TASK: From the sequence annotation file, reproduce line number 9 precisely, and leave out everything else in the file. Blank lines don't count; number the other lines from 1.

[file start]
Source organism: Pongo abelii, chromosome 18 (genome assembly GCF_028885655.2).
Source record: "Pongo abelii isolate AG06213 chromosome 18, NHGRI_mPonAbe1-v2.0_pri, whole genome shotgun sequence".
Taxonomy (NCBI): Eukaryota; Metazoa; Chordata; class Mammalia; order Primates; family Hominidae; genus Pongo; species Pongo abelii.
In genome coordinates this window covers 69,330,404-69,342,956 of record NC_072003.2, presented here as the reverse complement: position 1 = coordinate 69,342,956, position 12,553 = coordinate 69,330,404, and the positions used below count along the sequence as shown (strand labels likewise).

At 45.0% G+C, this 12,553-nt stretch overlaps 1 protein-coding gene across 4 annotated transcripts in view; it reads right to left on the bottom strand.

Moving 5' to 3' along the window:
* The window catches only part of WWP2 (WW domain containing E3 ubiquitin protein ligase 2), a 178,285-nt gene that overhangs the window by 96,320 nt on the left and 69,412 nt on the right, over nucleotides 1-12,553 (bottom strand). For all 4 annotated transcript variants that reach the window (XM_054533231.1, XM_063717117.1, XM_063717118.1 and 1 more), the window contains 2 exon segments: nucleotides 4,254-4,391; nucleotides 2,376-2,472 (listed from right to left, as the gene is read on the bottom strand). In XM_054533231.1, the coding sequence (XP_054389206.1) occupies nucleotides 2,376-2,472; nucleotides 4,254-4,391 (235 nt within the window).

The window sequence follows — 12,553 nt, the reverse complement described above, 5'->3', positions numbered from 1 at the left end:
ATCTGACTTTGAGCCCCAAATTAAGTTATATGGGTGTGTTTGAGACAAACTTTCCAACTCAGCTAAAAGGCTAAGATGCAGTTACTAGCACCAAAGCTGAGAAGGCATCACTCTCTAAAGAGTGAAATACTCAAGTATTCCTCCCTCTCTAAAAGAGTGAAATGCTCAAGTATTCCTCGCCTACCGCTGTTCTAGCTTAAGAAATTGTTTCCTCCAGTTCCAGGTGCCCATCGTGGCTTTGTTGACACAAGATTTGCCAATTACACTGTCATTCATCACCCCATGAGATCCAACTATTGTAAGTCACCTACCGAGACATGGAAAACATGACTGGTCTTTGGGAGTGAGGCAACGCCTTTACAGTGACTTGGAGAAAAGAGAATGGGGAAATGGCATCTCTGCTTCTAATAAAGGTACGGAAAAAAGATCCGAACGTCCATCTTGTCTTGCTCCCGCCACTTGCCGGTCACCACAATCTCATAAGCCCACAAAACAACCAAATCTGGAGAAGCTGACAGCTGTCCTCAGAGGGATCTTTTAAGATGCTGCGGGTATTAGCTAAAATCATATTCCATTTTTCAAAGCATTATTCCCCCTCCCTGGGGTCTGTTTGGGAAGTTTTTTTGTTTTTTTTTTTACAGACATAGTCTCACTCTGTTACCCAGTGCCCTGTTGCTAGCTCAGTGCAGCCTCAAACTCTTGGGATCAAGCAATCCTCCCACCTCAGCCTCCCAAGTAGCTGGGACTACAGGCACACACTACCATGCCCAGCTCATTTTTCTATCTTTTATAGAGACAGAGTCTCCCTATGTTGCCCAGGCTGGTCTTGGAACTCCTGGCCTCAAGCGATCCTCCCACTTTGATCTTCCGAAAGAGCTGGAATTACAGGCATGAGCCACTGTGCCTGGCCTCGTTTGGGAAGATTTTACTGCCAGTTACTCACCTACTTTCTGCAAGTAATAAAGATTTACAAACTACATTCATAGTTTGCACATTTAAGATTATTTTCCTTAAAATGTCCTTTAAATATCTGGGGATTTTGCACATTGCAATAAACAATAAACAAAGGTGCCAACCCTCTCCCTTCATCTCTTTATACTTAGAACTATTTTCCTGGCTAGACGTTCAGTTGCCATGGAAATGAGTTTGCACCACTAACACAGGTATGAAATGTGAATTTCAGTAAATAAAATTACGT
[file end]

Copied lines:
ATCTGACTTTGAGCCCCAAATTAAGTTATATGGGTGTGTTTGAGACAAACTTTCCAACTCAGCTAAAAGGCTAAGATGCAGTTACTAGCACCAAAGCTGAGAAGGCATCACTCTCTAAAGAGTGAAATACTCAAGTATTCCTCCCTCTCTAAAAGAGTGAAATGCTCAAGTATTCCTCGCCTACCGCTGTTCTAGCTTAAGAAATTGTTTCCTCCAGTTCCAGGTGCCCATCGTGGCTTTGTTGACACAAGATTTGCCAATTACACTGTCATTCATCACCCCATGAGATCCAACTATTGTAAGTCACCTACCGAGACATGGAAAACATGACTGGTCTTTGGGAGTGAGGCAACGCCTTTACAGTGACTTGGAGAAAAGAGAATGGGGAAATGGCATCTCTGCTTCTAATAAAGGTACGGAAAAAAGATCCGAACGTCCATCTTGTCTTGCTCCCGCCACTTGCCGGTCACCACAATCTCATAAGCCCACAAAACAACCAAATCTGGAGAAGCTGACAGCTGTCCTCAGAGGGATCTTTTAAGATGCTGCGGGTATTAGCTAAAATCATATTCCATTTTTCAAAGCATTATTCCCCCTCCCTGGGGTCTGTTTGGGAAGTTTTTTTGTTTTTTTTTTTACAGACATAGTCTCACTCTGTTACCCAGTGCCCTGTTGCTAGCTCAGTGCAGCCTCAAACTCTTGGGATCAAGCAATCCTCCCACCTCAGCCTCCCAAGTAGCTGGGACTACAGGCACACACTACCATGCCCAGCTCATTTTTCTATCTTTTATAGAGACAGAGTCTCCCTATGTTGCCCAGGCTGGTCTTGGAACTCCTGGCCTCAAGCGATCCTCCCACTTTGATCTTCCGAAAGAGCTGGAATTACAGGCATGAGCCACTGTGCCTGGCCTCGTTTGGGAAGATTTTACTGCCAGTTACTCACCTACTTTCTGCAAGTAATAAAGATTTACAAACTACATTCATAGTTTGCACATTTAAGATTATTTTCCTTAAAATGTCCTTTAAATATCTGGGGATTTTGCACATTGCAATAAACAATAAACAAAGGTGCCAACCCTCTCCCTTCATCTCTTTATACTTAGAACTATTTTCCTGGCTAGACGTTCAGTTGCCATGGAAATGAGTTTGCACCACTAACACAGGTATGAAATGTGAATTTCAGTAAATAAAATTACGT